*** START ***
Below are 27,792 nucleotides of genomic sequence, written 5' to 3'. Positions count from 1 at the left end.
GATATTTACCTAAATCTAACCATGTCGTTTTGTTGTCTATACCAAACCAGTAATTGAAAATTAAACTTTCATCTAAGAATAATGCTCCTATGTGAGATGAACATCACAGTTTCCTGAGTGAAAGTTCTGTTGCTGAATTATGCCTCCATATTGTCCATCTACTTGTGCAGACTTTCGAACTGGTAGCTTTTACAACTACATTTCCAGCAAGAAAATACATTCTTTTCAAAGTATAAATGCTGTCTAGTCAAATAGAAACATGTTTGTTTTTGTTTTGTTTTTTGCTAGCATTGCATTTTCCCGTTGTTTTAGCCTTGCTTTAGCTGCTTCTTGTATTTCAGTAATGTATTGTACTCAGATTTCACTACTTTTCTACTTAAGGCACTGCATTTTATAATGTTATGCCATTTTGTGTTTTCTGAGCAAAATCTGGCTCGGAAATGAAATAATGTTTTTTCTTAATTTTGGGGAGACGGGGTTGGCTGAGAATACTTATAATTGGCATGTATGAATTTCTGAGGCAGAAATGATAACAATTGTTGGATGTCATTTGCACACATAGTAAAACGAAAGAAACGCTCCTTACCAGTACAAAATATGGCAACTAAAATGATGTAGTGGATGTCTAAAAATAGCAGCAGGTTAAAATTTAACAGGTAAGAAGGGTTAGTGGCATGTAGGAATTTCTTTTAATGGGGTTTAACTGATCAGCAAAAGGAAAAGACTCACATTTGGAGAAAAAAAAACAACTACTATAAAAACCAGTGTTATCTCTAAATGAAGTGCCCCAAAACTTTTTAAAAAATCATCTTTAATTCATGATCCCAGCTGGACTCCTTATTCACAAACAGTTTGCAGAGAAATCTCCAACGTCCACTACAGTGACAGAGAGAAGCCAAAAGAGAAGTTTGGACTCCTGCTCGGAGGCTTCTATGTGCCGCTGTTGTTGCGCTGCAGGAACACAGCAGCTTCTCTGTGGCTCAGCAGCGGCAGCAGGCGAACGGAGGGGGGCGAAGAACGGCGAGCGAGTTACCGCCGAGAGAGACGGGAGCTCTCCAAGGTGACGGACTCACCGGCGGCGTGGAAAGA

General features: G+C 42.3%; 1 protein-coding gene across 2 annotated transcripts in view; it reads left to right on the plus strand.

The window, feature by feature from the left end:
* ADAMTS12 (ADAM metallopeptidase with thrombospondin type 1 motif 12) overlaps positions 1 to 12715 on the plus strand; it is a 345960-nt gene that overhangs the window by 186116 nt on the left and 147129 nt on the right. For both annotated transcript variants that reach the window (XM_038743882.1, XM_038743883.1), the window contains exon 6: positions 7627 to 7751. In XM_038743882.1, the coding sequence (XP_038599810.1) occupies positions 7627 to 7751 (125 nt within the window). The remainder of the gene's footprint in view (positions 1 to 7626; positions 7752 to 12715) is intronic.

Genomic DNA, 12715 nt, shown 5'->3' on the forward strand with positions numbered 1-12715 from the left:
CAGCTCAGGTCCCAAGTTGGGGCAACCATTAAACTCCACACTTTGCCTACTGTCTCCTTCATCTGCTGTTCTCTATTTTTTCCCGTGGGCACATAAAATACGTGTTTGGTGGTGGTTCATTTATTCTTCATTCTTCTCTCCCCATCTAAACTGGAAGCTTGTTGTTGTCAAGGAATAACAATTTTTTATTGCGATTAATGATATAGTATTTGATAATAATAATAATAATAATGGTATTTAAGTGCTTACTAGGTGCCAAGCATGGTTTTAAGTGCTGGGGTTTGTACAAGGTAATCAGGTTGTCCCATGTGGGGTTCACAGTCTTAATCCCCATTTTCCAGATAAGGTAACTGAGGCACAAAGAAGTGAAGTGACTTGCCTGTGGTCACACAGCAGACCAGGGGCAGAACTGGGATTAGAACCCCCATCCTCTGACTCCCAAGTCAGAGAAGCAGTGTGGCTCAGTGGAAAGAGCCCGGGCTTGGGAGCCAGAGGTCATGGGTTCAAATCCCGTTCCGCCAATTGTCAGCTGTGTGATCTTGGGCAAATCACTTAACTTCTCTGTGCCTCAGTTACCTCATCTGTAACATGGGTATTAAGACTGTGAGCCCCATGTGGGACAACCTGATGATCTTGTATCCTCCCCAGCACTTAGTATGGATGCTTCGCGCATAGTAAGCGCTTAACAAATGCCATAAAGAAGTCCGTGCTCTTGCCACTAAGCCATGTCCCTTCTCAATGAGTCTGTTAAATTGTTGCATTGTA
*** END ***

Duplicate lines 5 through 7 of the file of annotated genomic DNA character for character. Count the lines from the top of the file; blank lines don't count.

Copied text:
* ADAMTS12 (ADAM metallopeptidase with thrombospondin type 1 motif 12) overlaps positions 1 to 12715 on the plus strand; it is a 345960-nt gene that overhangs the window by 186116 nt on the left and 147129 nt on the right. For both annotated transcript variants that reach the window (XM_038743882.1, XM_038743883.1), the window contains exon 6: positions 7627 to 7751. In XM_038743882.1, the coding sequence (XP_038599810.1) occupies positions 7627 to 7751 (125 nt within the window). The remainder of the gene's footprint in view (positions 1 to 7626; positions 7752 to 12715) is intronic.

Genomic DNA, 12715 nt, shown 5'->3' on the forward strand with positions numbered 1-12715 from the left:
CAGCTCAGGTCCCAAGTTGGGGCAACCATTAAACTCCACACTTTGCCTACTGTCTCCTTCATCTGCTGTTCTCTATTTTTTCCCGTGGGCACATAAAATACGTGTTTGGTGGTGGTTCATTTATTCTTCATTCTTCTCTCCCCATCTAAACTGGAAGCTTGTTGTTGTCAAGGAATAACAATTTTTTATTGCGATTAATGATATAGTATTTGATAATAATAATAATAATAATGGTATTTAAGTGCTTACTAGGTGCCAAGCATGGTTTTAAGTGCTGGGGTTTGTACAAGGTAATCAGGTTGTCCCATGTGGGGTTCACAGTCTTAATCCCCATTTTCCAGATAAGGTAACTGAGGCACAAAGAAGTGAAGTGACTTGCCTGTGGTCACACAGCAGACCAGGGGCAGAACTGGGATTAGAACCCCCATCCTCTGACTCCCAAGTCAGAGAAGCAGTGTGGCTCAGTGGAAAGAGCCCGGGCTTGGGAGCCAGAGGTCATGGGTTCAAATCCCGTTCCGCCAATTGTCAGCTGTGTGATCTTGGGCAAATCACTTAACTTCTCTGTGCCTCAGTTACCTCATCTGTAACATGGGTATTAAGACTGTGAGCCCCATGTGGGACAACCTGATGATCTTGTATCCTCCCCAGCACTTAGTATGGATGCTTCGCGCATAGTAAGCGCTTAACAAATGCCATAAAGAAGTCCGTGCTCTTGCCACTAAGCCATGTCCCTTCTCAATGAGTCTGTTAAATTGTTGCATTGTA